ALBANY — One focus at the Region II encuentro in Albany June 22-24 was a need for the Catholic Church to focus on family ministry.
Because families are the foundation of society, evangelized families would transform the world, Albany Bishop Edward B. Scharfenberger told Catholic News Service.
“We reflect God’s divinity in our family relationships,” he said. “That helps us to be more credible in witnessing to the reality of who we need to be.”
Bishop Scharfenberger was among the bishops at the regional encuentro with about 300 Hispanic Catholic leaders from the eight dioceses of New York state gathered. It was among the last regional gatherings leading up to the National Fifth Encuentro, or V Encuentro, which takes place Sept. 20-23 in Grapevine, Texas.
Region II includes the Archdiocese of New York and dioceses of Albany, Brooklyn, Buffalo, Ogdensburg, Rochester, Rockville Centre and Syracuse. Before the regional event came diocesan and parish encuentros.
A prayer for the Region II encuentro asked God to “make us all missionary disciples, and stay with us always, as we seek to share the joy of the Gospel with people of all generations, from every race, language, culture and nation.”
In Spanish, that prayer asks: Envianos a todos como discipulos misioneros, y quedate con nosotros siempre, mientras nos dedicamos a compartir la alegria del Evangelio con generaciones de toda raza, lengua, cultura y nacion.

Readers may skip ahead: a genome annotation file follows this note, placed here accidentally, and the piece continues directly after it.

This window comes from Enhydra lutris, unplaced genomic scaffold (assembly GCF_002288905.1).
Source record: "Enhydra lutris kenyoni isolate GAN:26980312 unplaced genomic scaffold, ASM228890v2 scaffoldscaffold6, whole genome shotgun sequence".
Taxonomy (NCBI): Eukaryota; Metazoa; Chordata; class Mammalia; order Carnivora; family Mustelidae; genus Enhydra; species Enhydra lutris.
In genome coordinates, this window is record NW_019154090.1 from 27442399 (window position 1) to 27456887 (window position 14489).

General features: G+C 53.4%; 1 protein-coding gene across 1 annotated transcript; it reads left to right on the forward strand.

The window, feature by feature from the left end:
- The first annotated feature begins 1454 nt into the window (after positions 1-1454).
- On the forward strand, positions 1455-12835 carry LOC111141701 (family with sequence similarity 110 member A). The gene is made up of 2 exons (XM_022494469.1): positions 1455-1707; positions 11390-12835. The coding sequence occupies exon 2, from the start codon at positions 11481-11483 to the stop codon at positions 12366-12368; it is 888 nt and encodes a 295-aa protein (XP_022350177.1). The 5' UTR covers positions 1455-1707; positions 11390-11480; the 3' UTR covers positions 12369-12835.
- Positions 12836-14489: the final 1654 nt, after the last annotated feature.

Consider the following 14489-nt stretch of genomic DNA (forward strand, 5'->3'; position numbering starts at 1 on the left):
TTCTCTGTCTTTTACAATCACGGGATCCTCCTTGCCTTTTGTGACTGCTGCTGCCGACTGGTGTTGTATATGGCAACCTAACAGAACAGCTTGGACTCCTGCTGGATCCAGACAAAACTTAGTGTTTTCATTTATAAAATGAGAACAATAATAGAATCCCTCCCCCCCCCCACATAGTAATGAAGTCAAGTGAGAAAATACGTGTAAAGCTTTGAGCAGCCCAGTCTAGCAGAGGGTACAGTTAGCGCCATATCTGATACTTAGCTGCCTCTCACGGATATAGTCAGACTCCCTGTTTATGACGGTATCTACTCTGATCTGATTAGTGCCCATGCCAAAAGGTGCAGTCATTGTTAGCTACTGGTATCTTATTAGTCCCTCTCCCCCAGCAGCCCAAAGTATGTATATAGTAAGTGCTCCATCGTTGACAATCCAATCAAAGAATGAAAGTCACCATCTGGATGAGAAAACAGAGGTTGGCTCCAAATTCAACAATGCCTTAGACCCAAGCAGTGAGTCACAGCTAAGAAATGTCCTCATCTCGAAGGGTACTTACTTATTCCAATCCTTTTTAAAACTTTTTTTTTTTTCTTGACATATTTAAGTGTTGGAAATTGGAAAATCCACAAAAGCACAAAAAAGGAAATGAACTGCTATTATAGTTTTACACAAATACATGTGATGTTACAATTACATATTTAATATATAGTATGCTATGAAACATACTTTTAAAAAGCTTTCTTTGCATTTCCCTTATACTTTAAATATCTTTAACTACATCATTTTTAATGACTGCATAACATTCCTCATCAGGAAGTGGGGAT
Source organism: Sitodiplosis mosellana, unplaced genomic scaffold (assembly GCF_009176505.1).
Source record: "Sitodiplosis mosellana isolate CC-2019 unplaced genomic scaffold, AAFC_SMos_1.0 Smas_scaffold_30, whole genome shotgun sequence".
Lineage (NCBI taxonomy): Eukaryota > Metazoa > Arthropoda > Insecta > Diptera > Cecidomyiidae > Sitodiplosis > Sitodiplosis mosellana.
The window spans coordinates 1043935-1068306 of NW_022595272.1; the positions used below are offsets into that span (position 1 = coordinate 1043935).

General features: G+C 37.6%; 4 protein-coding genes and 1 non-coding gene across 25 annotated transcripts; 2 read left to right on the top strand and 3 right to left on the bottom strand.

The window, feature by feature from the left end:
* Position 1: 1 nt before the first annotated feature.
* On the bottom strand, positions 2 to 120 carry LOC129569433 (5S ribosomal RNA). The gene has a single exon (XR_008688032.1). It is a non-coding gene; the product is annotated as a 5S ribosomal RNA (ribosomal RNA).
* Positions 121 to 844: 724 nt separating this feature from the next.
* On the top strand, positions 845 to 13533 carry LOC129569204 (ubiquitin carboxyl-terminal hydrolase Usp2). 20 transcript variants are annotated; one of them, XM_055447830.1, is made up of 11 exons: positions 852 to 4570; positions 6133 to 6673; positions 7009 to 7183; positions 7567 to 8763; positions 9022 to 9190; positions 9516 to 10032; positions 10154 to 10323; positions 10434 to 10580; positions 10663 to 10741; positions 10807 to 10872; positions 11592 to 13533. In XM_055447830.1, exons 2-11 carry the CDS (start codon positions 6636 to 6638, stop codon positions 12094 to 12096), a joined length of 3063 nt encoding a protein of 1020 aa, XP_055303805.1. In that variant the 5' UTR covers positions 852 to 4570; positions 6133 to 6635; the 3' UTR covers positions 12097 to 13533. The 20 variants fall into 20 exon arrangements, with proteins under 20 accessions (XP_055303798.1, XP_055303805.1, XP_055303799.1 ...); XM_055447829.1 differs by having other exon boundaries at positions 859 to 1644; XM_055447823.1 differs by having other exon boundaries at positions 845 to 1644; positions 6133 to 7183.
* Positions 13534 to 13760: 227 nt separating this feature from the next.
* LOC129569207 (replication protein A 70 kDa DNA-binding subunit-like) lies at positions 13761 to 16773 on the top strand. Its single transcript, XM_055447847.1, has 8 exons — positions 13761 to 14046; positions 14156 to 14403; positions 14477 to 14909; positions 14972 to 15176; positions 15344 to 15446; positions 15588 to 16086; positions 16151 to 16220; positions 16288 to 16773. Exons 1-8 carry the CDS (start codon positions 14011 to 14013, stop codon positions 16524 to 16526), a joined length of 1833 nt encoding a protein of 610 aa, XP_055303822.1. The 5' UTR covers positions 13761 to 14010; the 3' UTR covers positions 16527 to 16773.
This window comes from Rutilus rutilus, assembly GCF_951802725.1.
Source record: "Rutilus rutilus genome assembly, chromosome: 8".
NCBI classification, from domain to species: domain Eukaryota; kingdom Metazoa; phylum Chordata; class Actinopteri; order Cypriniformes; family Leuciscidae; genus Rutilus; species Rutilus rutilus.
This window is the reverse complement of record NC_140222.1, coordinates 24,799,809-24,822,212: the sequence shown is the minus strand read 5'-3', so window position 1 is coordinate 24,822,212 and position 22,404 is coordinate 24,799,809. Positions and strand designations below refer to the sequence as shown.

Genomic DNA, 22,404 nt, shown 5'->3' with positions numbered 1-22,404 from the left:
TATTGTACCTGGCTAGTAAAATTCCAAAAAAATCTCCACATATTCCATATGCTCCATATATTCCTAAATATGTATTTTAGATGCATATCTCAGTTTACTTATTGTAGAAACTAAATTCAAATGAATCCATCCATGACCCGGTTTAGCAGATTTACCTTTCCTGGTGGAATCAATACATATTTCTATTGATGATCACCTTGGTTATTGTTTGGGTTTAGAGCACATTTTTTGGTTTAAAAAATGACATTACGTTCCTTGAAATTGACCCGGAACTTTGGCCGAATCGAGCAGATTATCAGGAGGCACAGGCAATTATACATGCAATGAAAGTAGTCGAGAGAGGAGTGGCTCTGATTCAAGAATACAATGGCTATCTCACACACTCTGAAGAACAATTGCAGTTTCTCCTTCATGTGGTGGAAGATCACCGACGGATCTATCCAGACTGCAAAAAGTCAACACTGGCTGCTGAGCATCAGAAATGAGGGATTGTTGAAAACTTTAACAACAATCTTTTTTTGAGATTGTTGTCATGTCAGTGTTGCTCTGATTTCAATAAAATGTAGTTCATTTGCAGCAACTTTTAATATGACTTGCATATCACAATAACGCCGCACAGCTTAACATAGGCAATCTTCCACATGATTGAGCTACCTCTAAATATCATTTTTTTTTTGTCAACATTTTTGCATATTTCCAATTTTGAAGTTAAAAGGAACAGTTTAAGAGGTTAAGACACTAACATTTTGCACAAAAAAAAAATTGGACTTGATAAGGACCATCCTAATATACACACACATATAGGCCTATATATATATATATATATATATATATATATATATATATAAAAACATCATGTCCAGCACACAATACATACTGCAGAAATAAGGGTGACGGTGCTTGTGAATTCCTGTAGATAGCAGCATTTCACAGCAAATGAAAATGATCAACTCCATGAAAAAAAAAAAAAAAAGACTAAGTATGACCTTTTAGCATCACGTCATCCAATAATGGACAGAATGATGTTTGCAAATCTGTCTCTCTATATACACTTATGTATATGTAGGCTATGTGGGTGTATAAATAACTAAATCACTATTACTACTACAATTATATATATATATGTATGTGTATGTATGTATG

Bishop Scharfenberger, who is fluent in Spanish, celebrated a bilingual Mass June 23 at the Desmond Hotel in Albany. Bishop Richard J. Malone of Buffalo was the homilist.
“It means a lot just to have (the regional encuentro) here in Albany itself,” Bishop Scharfenberger told The Evangelist, Albany’s diocesan newspaper. “We are an area in which the Latino population has been steadily growing, and I hope this brings some attention to the entire diocese of how important their witness is.”
Delegates gathered for prayer and worship, keynote addresses and small group breakout sessions, where in working groups they discussed how to strengthen evangelization among the Hispanic and Latino faithful. Out of the discussions came recommendations to be considered at the national encuentro.